The Fatimid period of Islamic rule in Egypt was tolerant with the exception of the violent persecutions of caliph Al-Hakim. The Fatimid rulers employed Copts in the government and participated in Coptic and local Egyptian feasts. Major renovation and reconstruction of churches and monasteries were also undertaken. Coptic arts flourished, reaching new heights in Middle and Upper Egypt.[49] Persecution of Egyptian Christians, however, reached a peak in the early Mamluk period following the Crusader wars. Many forced conversions of Christians took place. Monasteries were occasionally raided and destroyed by marauding Bedouin, but were rebuilt and reopened.

Copts in modern Egypt

Copts Around the world

The position of the Copts did not begin to improve until the rule of Muhammad Ali in the early 19th century, who abolished the Jizya and allowed Egyptians (Copts as well as Muslims) to enroll in the army. Conditions continued to improve throughout the nineteenth century under the leadership of the great reformer Pope Cyril IV, and in the first half of the twentieth century (known as the Golden Age by the Copts) during Egypt's liberal period. Copts participated in the Egyptian national movement for independence and occupied many influential positions. Two significant cultural achievements include the founding of the Coptic Museum in 1910 and the Higher Institute of Coptic Studies in 1954. Some prominent Coptic thinkers from this period are Salama Moussa, Louis Awad and Secretary General of the Wafd Party Makram Ebeid. Following the 1952 coup d'état by the Free Officers, the conditions of the Copts have been slowly deteriorating and their human rights are often violated.

In 1952, Nasser led some army officers in a coup d'état against King Farouk, which overthrew the Kingdom of Egypt and established a republic. Nasser's mainstream policy was pan-Arab nationalism and socialism. The Copts were severely affected by Nasser's nationalization policies because, although they represented about 20% of the population, they were so economically prosperous as to have held more than 50% of the country's wealth. In addition, Nasser's pan-Arab policies undermined the Copts' strong attachment to and sense of identity about their Egyptian pre-Arab, and certainly non-Arab, identity. As a result, many Copts left their country for Australia, North America or Europe.[50][51][52]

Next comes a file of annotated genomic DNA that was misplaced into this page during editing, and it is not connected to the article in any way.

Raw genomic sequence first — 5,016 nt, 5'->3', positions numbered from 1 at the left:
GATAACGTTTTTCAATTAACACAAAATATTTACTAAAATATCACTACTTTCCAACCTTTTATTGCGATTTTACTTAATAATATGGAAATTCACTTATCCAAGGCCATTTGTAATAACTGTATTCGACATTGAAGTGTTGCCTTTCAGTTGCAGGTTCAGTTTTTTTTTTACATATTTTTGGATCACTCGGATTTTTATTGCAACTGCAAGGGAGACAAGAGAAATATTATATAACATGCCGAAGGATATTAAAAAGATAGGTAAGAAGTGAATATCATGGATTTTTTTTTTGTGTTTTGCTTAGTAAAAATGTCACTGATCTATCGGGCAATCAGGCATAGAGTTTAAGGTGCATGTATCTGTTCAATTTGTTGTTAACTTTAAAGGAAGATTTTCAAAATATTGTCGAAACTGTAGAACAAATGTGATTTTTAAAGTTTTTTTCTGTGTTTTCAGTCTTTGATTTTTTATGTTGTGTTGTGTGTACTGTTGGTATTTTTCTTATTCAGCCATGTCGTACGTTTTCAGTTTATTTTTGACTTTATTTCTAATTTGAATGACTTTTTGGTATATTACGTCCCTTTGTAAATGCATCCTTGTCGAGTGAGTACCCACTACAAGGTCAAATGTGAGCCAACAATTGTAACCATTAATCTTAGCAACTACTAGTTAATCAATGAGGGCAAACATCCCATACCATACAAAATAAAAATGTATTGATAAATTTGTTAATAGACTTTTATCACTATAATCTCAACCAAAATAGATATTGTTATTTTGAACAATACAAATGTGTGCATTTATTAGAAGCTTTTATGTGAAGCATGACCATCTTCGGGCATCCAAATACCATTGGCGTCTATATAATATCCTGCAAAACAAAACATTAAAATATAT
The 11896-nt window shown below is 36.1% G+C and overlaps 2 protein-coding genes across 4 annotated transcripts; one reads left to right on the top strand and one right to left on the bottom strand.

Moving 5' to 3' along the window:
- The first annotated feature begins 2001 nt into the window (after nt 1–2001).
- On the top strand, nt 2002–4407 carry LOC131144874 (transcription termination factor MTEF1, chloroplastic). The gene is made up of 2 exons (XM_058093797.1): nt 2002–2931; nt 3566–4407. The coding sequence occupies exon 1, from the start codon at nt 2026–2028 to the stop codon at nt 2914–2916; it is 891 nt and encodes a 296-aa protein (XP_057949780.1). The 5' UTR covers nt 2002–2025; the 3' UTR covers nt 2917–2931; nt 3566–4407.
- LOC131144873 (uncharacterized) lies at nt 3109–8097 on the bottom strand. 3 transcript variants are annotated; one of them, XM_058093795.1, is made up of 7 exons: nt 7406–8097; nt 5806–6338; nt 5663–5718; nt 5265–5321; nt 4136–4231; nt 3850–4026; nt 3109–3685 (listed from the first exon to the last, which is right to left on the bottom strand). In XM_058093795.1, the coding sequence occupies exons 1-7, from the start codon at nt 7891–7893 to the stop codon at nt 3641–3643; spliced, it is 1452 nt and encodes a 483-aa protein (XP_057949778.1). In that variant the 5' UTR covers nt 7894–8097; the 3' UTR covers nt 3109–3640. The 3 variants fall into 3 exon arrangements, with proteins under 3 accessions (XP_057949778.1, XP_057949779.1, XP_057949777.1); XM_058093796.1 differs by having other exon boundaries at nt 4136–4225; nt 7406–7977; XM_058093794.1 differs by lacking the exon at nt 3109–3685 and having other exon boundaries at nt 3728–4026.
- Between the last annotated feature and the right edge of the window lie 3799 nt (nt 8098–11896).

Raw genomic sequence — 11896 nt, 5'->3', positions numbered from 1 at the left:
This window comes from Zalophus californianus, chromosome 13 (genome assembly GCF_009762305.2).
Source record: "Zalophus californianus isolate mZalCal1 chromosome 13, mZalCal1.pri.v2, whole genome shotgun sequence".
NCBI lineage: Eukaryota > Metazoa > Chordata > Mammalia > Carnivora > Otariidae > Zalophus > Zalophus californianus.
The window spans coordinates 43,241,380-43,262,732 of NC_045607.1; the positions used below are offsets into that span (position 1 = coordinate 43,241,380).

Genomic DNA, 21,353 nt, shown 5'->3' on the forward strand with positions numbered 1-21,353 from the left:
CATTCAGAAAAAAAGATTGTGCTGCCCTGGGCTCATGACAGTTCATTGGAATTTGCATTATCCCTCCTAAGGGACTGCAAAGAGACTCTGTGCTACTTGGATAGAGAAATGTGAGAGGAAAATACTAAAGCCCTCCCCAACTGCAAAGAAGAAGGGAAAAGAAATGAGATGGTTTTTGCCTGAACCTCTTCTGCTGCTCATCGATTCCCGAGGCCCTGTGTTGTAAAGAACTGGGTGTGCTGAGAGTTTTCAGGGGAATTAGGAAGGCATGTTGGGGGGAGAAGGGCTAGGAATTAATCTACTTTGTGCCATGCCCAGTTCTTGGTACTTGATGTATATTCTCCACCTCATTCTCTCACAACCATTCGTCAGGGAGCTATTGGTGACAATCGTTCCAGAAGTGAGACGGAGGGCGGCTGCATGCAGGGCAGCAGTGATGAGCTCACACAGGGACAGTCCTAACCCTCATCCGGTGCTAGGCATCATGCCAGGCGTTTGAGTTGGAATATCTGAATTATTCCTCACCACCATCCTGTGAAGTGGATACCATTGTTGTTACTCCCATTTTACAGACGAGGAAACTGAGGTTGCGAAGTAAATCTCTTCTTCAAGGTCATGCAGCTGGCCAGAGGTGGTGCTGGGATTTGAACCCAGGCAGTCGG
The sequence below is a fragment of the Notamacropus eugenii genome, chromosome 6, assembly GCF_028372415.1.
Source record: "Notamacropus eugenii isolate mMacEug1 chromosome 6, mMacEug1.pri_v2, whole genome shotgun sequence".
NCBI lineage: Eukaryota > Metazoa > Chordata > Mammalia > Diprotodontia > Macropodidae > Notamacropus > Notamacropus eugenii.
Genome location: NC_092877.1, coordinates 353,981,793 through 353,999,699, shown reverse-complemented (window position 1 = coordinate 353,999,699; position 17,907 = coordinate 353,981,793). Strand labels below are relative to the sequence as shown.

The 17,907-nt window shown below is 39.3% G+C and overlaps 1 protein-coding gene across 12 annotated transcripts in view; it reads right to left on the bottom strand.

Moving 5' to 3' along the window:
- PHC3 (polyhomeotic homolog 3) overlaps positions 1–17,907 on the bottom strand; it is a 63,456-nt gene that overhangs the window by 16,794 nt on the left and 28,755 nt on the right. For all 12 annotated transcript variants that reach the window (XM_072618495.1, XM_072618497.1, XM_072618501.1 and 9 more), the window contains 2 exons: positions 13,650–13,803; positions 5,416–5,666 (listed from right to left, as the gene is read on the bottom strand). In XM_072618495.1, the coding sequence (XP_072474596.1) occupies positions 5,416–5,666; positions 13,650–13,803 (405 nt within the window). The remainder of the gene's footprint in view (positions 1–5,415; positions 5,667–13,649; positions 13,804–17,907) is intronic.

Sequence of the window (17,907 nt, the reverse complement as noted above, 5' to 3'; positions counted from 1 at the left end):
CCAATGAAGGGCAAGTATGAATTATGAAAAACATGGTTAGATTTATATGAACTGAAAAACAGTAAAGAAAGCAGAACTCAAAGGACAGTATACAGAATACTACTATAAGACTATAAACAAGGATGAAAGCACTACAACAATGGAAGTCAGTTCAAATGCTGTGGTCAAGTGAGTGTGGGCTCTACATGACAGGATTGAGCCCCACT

Today, members of the non-Chalcedonian Coptic Orthodox Church constitute the majority of the Egyptian Christian population. Mainly through emigration and partly through European, American, and other missionary work and conversions, the Egyptian Christian community now also includes other Christian denominations such as Protestants (known in Arabic as Evangelicals), Roman and Eastern Rite Catholics, and other Orthodox congregations. The term Coptic remains exclusive however to the Egyptian natives, as opposed to the Christians of non-Egyptian origins. Some Protestant churches for instance are called "Coptic Evangelical Church", thus helping differentiate their native Egyptian congregations from churches attended by non-Egyptian immigrant communities such as Europeans or Americans.

In 2005 a group of Coptic activists created a flag to represent Copts worldwide.[53]

The current head of the Coptic Orthodox Church is His Holiness Pope Shenouda III.

Human rights

St. Mark Coptic Orthodox Church in Bellaire, Texas. There are about 4 million Copts living outside of Egypt, and are known as the Diaspora Copts.

Religious freedom in Egypt is hampered to varying degrees by discriminatory and restrictive government policies. Coptic Christians, being the largest religious minority in Egypt, are also negatively affected. Copts have faced increasing marginalization after the 1952 coup d'état led by Gamal Abdel Nasser. Until recently, Christians were required to obtain presidential approval for even minor repairs in churches. Although the law was eased in 2005 by handing down the authority of approval to the governors, Copts continue to face many obstacles and restrictions in building new churches. These restrictions do not apply for building mosques.[54][55]

The Coptic community has been targeted by hate crimes and physical assaults. The most significant was the 2000-2001 El Kosheh attacks, in which Muslims and Christians were involved in bloody inter-religious clashes following a dispute between a Muslim and a Christian. "Twenty Christians and one Muslim were killed after violence broke out in the town of el-Kosheh, 440 kilometres (275 miles) south of Cairo".[56] In 2006, one person who was claimed to be both drunk and mad, attacked three churches in Alexandria, left one dead and from 5 to 16 injured, although the attacker was not linked to any organisation.[57][58]